December 8, 2012 in Washington Voices

Opportunity Presbyterian hosts toy store

By The Spokesman-Review
 
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Luke Pillsbury, director of youth ministries for Opportunity Presbyterian Church on Pines Road, sits with some of the toys for the church’s toy store, where community members who are invited can get toys at a deep discount.
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The members of Opportunity Presbyterian Church know it is that time of year, the time when church youths ask for donations of new toys for the toy store they put on every December. The church members have been generous, but toys seem to be coming in slower this year, said director of youth ministries Luke Pillsbury.

“Things are a little tighter this year in terms of donations,” he said “I had to push pretty hard toward the end, but we’re on track. It’s looking good.”

Everything needs to be looking good, because the store opens today, and today only. The store offers new toys at an 80 percent discount to low-income families. It’s an invitation-only store, with tickets handed out through school counselors and organizations that serve the poor.

“I’ve had people call and ask for tickets,” Pillsbury said. “Word gets out.”

The toys are provided at a steep discount instead of for free for a reason, Pillsbury said. It’s important for parents to feel like they’re contributing to a good Christmas for their kids, he said.

“They get a little bit of a sense of ownership,” he said. “It’s not a straight handout. That goes a long way for parents who are struggling.”

This is Pillsbury’s second year running the store. “That was my first big project last year,” he said. “I came in about two weeks before the toy store.”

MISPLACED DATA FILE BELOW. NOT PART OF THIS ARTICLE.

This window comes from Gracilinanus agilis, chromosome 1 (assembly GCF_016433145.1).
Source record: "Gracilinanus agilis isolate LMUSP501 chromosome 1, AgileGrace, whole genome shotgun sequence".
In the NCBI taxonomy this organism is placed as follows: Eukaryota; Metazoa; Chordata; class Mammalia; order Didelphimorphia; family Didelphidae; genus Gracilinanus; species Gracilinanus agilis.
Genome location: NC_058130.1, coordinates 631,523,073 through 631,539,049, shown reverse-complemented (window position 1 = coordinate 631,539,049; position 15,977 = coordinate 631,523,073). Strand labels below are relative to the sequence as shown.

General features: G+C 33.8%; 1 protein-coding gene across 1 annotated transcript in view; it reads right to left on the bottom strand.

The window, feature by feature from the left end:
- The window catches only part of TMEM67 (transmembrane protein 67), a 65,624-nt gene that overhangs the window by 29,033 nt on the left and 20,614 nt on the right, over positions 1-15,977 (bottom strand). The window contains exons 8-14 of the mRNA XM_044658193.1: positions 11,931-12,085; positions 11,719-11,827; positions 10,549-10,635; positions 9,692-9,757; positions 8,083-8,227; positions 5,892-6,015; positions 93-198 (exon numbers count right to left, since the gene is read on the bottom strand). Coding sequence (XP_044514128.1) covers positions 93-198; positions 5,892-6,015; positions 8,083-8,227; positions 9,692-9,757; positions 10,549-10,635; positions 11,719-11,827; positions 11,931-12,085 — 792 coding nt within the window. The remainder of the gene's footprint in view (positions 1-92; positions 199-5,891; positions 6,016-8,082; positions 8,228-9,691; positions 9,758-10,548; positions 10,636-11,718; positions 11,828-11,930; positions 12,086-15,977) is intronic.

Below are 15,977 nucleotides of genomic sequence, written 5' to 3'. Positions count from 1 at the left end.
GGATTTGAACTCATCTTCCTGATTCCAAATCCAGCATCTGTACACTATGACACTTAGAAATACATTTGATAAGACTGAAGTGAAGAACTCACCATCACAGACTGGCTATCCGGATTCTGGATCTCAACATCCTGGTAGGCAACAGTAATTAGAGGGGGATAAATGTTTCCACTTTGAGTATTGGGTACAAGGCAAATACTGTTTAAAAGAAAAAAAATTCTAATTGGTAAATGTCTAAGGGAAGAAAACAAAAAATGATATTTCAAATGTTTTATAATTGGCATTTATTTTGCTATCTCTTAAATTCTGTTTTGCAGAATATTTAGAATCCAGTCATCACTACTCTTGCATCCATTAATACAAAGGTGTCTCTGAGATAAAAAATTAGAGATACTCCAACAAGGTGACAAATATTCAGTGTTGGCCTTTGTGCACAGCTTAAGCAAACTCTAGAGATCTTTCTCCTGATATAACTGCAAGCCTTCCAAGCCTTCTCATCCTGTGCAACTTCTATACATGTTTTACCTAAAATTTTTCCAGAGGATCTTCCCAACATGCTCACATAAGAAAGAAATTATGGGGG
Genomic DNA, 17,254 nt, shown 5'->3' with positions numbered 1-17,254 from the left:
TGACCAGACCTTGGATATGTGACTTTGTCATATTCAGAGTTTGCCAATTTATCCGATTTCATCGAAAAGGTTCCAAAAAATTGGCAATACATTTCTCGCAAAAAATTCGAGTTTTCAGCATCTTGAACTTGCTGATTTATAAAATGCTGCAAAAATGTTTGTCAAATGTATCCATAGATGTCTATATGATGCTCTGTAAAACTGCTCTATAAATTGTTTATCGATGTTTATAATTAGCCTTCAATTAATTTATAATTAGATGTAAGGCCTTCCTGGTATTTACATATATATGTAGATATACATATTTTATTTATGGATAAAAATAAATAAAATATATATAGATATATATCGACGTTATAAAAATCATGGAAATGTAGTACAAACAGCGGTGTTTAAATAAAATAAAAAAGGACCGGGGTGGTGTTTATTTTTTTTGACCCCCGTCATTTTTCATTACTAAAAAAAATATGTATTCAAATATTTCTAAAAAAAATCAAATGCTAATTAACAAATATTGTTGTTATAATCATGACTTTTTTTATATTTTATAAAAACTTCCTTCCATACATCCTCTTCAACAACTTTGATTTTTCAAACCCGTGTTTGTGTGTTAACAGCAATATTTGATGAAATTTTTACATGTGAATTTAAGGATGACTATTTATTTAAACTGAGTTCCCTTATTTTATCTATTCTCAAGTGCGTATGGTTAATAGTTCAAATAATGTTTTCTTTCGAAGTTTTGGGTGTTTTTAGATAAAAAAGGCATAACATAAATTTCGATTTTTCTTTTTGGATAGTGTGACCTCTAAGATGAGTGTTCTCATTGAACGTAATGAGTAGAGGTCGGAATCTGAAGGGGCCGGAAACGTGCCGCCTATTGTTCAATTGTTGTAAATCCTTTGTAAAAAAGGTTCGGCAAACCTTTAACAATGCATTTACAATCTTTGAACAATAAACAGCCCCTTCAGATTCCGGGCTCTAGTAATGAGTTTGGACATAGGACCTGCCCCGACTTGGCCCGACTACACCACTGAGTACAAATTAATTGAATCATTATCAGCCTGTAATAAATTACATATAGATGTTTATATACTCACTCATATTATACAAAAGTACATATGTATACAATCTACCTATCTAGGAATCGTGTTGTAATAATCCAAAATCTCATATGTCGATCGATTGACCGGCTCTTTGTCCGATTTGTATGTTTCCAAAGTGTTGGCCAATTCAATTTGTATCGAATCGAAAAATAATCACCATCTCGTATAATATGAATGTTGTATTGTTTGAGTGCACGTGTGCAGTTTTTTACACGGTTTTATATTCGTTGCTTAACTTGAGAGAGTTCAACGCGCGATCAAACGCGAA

Last year 175 families were served, an increase of 50 families from the year before. Each child up to age 12 gets two presents and a stocking stuffer. Last year there were just enough presents to go around. “We got rid of everything we had and no one was turned away,” he said.

This week Pillsbury headed up the final planning. The church youth planned a shopping trip for Wednesday night to spend $2,000 in donations and proceeds from last year’s event to buy more toys. The church’s storage room is piled with dolls, toy trucks, stuffed animals and games, but it’s not enough. “Last year we had about a dozen youth, grabbed six carts and just ransacked Wal-Mart,” Pillsbury said. “They’re a lot more aware of what’s hot and what’s not.”

The young people were also in charge of decorating the waiting room for the toy store. Today they will serve refreshments, wrap presents and run the nursery. Add in a little Christmas music and it creates a festive environment. “The biggest thing I hear back is just how welcoming and inviting it is,” he said.

In return the church youth often are more appreciative of what they have, Pillsbury said. “They don’t realize how good they have it sometimes,” he said.

As Pillsbury put on the final touches to the church’s fifth annual event this week, he was already considering how to improve it for next year. Pillsbury said he would like to approach local stores about buying toys at a discount, which requires months of advance planning. “We’ve been growing this and expanding on this every year,” he said.


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